• Wemyss, Fife
    Wemyss, Fife
    Episode 8
    2/20/05
    7.8
    Picts and Hermits: Cave Dellers of Fife. Wemyss Caves, on the shore of the Firth of Forth, have been a famous landmark for centuries. Legend has it that they were occupied by the mysterious Picts who occupied north-east Scotland, to the north of Hadrian's wall; that they were home to medieval Christian hermits; and that they were used later by Jacobean nobles. Now the caves are under serious threat from erosion: the sea is already lapping at the cliff just below the cave linemoreless
  • Standish, Gloucestershire
    2/13/05
    8.6
    Going Upmarket with the Romans.
    For some years now, local metal detectorist and amateur archaeologist Paul Bevan has been discovering large amounts of Iron-Age and Roman material on his land at Standish, in Gloucestershire. His searches of his field have yielded Roman brooches, pottery, mosaic tesserae, roof tiles and coins. In the summer of 2003, he even dug his own trench to investigate further. Unfortunately for him, he chose he hottest spell on record in England. He found what he thought was an Iron-Age surface, but the clay soil baked hard in the heat and he had to close the trench to protect the archaeology. There were more than enough finds already, though, to interest Time Team in the site. First impressions, particularly the quantity of Roman building materials and other finds, pointed to the presence of a sizeable villa somewhere nearby.moreless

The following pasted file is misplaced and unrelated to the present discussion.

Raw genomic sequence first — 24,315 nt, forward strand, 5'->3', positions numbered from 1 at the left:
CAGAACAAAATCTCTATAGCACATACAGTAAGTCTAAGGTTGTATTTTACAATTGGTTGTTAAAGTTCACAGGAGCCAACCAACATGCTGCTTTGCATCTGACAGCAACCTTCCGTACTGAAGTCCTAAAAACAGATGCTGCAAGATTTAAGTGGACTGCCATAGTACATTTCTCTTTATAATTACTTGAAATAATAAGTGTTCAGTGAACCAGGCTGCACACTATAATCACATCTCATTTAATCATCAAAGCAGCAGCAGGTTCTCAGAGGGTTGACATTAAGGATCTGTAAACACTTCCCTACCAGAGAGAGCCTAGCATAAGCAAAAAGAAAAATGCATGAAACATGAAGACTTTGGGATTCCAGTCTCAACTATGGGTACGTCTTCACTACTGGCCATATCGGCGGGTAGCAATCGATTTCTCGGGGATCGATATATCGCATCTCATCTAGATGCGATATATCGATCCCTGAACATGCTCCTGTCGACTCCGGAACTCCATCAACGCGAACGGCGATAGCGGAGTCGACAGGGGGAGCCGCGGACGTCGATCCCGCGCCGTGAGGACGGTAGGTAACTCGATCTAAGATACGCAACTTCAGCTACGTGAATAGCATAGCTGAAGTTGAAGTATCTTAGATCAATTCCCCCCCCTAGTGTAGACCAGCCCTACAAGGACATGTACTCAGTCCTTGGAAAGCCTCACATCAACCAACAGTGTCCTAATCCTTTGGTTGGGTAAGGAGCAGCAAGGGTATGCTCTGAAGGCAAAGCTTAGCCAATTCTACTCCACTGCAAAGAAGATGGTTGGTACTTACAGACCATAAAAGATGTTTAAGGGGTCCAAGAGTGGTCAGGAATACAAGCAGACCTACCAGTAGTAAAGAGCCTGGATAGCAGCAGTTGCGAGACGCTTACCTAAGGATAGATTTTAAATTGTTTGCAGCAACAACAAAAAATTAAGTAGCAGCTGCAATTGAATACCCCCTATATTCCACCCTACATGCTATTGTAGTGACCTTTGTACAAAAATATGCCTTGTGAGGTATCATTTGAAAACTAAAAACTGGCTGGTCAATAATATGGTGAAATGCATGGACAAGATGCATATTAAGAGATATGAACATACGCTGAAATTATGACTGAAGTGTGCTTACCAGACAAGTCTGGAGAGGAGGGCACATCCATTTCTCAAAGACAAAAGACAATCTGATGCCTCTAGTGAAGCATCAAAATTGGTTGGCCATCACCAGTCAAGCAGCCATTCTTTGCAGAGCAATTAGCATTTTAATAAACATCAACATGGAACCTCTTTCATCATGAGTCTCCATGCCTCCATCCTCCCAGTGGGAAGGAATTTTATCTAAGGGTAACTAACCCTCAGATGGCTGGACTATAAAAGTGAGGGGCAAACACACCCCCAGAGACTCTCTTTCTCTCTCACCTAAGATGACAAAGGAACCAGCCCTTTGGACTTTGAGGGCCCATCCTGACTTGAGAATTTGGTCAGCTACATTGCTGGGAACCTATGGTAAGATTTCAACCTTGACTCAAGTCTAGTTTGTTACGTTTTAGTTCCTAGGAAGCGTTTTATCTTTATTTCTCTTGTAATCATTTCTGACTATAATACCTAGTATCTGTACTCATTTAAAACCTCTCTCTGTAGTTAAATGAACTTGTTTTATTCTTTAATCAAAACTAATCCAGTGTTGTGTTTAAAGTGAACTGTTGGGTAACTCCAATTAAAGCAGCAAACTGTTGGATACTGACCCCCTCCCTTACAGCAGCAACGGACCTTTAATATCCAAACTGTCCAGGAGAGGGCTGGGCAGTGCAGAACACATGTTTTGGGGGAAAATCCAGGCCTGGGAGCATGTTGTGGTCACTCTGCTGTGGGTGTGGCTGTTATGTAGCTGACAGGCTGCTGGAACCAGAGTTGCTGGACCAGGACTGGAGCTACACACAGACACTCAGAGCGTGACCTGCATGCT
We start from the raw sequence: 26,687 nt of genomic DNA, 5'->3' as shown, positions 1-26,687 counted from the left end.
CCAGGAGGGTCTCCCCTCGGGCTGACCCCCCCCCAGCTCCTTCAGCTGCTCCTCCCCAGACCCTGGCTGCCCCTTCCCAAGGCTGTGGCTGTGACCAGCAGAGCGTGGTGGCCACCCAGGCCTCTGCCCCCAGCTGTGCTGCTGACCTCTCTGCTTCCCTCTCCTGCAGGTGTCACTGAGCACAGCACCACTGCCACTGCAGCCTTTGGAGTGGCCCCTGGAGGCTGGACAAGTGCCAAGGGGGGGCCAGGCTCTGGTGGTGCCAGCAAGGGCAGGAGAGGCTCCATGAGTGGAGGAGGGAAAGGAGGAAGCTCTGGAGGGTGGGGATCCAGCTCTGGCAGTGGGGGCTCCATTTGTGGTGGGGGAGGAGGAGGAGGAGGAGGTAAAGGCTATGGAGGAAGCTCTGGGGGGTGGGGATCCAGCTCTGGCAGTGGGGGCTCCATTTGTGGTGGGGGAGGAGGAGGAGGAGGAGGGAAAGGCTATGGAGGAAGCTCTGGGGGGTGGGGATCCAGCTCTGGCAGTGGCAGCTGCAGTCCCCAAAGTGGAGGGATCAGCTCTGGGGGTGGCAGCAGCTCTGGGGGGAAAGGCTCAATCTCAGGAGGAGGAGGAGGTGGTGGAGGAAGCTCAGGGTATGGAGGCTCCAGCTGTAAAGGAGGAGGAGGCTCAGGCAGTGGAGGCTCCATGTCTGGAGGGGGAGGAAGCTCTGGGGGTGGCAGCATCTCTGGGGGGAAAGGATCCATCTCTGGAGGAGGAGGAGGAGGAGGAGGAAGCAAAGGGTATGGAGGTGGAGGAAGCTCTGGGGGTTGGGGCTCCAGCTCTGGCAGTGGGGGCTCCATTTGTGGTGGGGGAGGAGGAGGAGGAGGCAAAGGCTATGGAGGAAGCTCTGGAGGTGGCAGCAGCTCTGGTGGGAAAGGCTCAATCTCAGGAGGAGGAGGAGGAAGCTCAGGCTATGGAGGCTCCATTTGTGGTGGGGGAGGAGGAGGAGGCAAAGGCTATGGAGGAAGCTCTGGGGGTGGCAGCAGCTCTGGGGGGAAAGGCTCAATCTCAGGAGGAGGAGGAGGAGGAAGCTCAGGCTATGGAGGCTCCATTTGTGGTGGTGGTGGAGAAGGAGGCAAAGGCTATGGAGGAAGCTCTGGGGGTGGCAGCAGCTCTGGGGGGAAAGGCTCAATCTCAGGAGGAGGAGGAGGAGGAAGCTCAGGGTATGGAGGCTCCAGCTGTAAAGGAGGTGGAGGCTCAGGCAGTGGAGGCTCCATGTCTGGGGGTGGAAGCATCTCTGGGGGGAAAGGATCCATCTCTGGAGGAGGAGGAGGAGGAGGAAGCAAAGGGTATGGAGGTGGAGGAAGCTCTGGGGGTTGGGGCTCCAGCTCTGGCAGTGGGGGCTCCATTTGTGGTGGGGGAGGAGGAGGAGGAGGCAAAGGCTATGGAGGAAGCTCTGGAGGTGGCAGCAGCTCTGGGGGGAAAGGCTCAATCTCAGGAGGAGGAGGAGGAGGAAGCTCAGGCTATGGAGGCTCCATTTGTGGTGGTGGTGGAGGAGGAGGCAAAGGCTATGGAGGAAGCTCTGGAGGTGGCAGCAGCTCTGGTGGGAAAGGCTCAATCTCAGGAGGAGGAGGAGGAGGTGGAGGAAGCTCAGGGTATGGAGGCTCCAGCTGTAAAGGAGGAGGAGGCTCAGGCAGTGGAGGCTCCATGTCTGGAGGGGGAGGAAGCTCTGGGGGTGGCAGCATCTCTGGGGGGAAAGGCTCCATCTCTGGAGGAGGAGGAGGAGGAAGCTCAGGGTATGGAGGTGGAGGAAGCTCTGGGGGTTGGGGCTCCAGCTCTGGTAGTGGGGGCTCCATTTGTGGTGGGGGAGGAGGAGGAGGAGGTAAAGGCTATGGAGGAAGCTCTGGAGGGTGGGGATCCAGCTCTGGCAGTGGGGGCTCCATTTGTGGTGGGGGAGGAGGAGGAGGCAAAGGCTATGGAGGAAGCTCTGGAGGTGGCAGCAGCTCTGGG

• Grace Dieu, Hampshire
    2/6/05
    7.7
    In search of Henry V's Flagship.
    Under the murky, fast-flowing waters of the River Hamble, in Hampshire, lies the skeleton of a great medieval warship. Experts believe it to be the Grace Dieu, Henry V's flagship, which was the biggest ship of its day. Indeed, no bigger ship was to be built for 200 years.moreless
  • Northborough, Peterborough
    1/30/05
    7.5